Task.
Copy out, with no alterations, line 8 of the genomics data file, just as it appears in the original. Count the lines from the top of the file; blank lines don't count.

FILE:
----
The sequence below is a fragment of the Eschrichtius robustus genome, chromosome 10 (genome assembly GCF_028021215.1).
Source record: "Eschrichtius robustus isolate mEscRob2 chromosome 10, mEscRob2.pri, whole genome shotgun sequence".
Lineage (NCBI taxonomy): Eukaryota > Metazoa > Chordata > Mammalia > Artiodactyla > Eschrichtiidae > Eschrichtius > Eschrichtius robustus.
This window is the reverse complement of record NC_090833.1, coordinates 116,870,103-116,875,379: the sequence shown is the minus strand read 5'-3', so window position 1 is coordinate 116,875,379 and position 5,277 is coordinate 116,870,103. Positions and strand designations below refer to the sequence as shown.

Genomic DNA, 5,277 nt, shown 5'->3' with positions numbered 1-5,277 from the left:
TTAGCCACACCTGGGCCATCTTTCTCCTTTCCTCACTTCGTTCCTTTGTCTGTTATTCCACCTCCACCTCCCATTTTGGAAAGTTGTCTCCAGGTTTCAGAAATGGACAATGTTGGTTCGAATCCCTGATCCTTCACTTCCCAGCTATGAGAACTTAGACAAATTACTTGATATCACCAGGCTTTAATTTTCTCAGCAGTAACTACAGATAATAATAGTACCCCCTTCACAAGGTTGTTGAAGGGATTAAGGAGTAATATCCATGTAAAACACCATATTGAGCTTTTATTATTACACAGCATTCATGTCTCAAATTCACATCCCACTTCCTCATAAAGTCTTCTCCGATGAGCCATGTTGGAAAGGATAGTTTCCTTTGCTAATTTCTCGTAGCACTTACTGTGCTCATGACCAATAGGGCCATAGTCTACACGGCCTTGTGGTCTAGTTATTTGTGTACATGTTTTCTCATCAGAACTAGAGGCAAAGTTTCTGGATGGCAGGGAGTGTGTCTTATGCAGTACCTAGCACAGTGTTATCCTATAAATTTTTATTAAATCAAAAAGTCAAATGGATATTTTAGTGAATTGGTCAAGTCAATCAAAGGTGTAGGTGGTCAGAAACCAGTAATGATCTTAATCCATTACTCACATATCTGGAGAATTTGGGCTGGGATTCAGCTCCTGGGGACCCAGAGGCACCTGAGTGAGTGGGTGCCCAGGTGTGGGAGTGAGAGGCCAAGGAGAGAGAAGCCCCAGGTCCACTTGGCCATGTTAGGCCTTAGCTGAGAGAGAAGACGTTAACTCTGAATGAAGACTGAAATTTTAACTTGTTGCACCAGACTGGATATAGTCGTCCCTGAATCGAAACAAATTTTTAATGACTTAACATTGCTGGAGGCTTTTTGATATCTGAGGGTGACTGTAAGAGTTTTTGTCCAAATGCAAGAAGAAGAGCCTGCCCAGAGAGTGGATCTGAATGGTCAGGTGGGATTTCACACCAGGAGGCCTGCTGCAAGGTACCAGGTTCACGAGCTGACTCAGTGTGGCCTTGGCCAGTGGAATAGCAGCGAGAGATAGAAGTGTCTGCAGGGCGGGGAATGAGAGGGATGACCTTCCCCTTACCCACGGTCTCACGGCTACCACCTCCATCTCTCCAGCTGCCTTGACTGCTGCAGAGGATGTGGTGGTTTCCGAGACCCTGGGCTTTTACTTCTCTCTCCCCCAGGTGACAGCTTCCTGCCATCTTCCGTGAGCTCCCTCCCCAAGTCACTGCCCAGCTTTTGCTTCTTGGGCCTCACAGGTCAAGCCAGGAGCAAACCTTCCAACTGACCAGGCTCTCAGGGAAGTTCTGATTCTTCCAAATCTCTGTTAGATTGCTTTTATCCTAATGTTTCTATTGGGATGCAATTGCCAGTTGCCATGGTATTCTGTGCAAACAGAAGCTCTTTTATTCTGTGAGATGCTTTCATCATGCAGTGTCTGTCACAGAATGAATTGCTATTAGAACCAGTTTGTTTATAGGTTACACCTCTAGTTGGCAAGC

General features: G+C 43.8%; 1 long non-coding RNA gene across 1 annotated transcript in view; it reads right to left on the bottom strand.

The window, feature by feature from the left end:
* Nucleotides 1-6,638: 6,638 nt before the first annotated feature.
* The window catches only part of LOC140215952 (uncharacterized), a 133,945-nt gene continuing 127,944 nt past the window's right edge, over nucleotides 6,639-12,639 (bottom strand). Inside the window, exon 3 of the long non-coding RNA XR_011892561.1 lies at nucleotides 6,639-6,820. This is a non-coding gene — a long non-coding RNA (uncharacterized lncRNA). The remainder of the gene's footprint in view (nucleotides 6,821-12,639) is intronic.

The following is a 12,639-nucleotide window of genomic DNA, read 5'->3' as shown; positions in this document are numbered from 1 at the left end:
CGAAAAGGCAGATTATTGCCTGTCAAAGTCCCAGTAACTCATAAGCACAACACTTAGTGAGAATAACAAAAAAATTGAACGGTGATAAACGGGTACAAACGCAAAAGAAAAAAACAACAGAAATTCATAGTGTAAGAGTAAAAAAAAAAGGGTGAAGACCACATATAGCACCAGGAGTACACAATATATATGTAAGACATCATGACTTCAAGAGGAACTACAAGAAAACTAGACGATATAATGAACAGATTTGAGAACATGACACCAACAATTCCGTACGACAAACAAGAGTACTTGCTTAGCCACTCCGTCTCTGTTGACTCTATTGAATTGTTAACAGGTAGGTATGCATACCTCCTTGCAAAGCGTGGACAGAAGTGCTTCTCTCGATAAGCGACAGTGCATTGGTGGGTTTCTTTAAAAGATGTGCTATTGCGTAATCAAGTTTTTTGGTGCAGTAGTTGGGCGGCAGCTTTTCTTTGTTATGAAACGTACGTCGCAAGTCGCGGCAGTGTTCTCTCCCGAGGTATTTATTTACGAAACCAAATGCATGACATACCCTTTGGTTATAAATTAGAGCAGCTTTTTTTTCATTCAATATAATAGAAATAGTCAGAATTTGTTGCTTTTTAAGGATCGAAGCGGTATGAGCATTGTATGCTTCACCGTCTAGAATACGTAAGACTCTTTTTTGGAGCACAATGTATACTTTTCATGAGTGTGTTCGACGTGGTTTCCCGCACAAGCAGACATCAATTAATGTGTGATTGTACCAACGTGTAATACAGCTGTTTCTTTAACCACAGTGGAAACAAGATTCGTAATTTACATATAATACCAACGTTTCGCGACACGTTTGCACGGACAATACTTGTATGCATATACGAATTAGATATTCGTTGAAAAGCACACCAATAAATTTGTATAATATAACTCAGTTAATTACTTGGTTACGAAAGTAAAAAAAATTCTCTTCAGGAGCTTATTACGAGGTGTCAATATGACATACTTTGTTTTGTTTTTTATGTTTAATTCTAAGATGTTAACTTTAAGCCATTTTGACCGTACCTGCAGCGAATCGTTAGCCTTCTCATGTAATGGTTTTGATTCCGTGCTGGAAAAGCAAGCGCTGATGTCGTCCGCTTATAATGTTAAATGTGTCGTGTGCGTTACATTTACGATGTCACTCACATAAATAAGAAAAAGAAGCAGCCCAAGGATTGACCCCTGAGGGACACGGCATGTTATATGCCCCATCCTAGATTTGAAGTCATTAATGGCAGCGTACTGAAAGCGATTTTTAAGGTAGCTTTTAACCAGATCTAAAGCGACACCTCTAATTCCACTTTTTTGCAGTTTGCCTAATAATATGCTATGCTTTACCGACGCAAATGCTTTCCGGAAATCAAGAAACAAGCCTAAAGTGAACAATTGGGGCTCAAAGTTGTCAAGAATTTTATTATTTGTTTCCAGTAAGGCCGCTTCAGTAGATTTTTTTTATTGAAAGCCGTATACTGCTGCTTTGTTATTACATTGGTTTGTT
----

The window, feature by feature from the left end: